Ya know, I could say how I've been busy and whatnot. But that'd be a lie this time. I've just been lazy. The year has been winding down for some time and I just couldn't be bothered, lol. And as it is, I end the year with the crazies (aka, psychiatry).
It actually wasn't a bad rotation. Spent 2 weeks on child/adolescent psych, 1 week on eating disorders, and 1 week on adult psych. As the director of the place told us several times, "Most of these patients ain't dumb, they ain't crazy, they just have had crazy things happen in their lives and couldn't handle it, and that's why they're here." On about day 3 I realized how true his words rang.
The vast majority of psychiatric patients I saw aren't crazy. Most of them aren't schizophrenic, they don't hear voices other people don't hear, they don't see things other people don't see, they aren't foaming at the mouth or anything (that said, the couple of schizophrenics who weren't taking their medications really were sometimes kinda scary crazy). Most of the people I saw actually had mood disorders - anxiety, depression, irritability, etc.
The best way I can describe most patients' situations is that crazy things happen in their lives - a kid is witness to domestic violence or is abused (verbally, physically, emotionally, and/or sexually), a teen feels out of control when her parents divorce and start restricting her eating, an adult couldn't handle the pain from multiple surgeries and turns to drugs - and their minds just can't take it. Something inside breaks and they snap. These people try to resolve things and find an outlet for the trauma of their minds and find themselves repeatedly bashing their heads against a proverbial wall.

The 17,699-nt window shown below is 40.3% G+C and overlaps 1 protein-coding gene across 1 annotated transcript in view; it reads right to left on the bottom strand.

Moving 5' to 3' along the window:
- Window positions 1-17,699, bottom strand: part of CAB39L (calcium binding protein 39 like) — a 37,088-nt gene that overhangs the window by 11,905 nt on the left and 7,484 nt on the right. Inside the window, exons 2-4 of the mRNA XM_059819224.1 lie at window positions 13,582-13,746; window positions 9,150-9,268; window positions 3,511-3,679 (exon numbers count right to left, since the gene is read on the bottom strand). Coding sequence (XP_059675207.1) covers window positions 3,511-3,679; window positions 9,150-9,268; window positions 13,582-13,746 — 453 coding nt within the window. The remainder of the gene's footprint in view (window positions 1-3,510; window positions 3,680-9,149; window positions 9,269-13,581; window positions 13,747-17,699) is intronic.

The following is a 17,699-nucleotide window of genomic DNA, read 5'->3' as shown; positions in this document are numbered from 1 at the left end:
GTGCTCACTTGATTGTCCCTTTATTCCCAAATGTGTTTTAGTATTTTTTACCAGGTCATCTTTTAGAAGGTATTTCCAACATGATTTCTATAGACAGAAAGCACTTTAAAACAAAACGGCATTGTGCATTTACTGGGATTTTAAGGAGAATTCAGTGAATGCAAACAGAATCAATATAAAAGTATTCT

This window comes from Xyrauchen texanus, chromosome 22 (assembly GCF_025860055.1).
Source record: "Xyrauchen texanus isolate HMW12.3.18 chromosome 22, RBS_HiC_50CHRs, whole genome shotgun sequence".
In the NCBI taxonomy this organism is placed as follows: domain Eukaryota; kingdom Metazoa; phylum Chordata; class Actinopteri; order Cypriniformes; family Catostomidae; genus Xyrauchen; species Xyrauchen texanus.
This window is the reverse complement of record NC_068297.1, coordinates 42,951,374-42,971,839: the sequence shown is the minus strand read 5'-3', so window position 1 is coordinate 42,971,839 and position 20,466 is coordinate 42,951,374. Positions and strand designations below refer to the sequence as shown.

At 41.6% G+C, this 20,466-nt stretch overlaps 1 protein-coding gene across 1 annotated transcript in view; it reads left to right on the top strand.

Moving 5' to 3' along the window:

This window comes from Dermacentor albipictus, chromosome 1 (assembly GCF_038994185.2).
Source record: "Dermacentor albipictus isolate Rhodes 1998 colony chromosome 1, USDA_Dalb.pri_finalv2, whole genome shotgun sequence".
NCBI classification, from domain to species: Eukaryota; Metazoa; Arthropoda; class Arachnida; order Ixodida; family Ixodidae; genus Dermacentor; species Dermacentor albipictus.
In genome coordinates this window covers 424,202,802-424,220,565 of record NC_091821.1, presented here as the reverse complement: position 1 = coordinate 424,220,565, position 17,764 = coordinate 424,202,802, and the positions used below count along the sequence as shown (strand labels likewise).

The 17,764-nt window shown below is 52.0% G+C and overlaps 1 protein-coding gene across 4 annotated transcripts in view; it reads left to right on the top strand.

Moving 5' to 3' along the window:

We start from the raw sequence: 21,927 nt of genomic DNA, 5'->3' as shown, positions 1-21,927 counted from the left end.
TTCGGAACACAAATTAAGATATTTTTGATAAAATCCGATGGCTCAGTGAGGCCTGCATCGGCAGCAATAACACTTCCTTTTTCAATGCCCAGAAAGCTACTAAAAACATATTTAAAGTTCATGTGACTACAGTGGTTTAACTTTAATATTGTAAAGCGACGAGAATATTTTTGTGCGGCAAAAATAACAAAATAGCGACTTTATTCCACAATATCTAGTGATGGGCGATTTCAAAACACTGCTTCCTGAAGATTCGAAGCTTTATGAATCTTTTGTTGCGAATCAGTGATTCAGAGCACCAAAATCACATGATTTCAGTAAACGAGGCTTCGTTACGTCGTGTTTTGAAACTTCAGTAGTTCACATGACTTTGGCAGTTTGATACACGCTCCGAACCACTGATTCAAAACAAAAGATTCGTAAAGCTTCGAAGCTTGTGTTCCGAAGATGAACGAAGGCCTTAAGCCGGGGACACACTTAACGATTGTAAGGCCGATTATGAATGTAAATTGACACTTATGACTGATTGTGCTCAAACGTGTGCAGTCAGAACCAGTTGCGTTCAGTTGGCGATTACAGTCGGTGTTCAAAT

And when they're at their lowest, when there's not much further down to go, they come to us at an inpatient psychiatric hospital. Here we control the environment, take the responsibility out of their hands for a time, talk to them, counsel them, prescribe medications. And these medications often work (it may take some fiddling around to find the right drug and dose for the right person, but it works out more often than not). They kind of reset the imbalance in the brain and allow people to think clearer, calmer, and more rationally. They smooth out the edges of emotions so one doesn't soar as high or dip as low.
Mental health. It's a real thing. Sometimes all one needs is some counseling, and sometimes it requires medication. In that regard, it's not really any different than diabetes or hypertension.
Oh yeah, I'm 3/4 of an MD now! :-D Unfortunately the other aspects of my life have been less interesting than the things I witness when I'm in the hospital. Still a few things here and there worth blogging about in posts to come.
Oh yeah, PPACA (aka, Obamacare) survived the Supreme Court ruling. Thoughts? Also for another post, lol.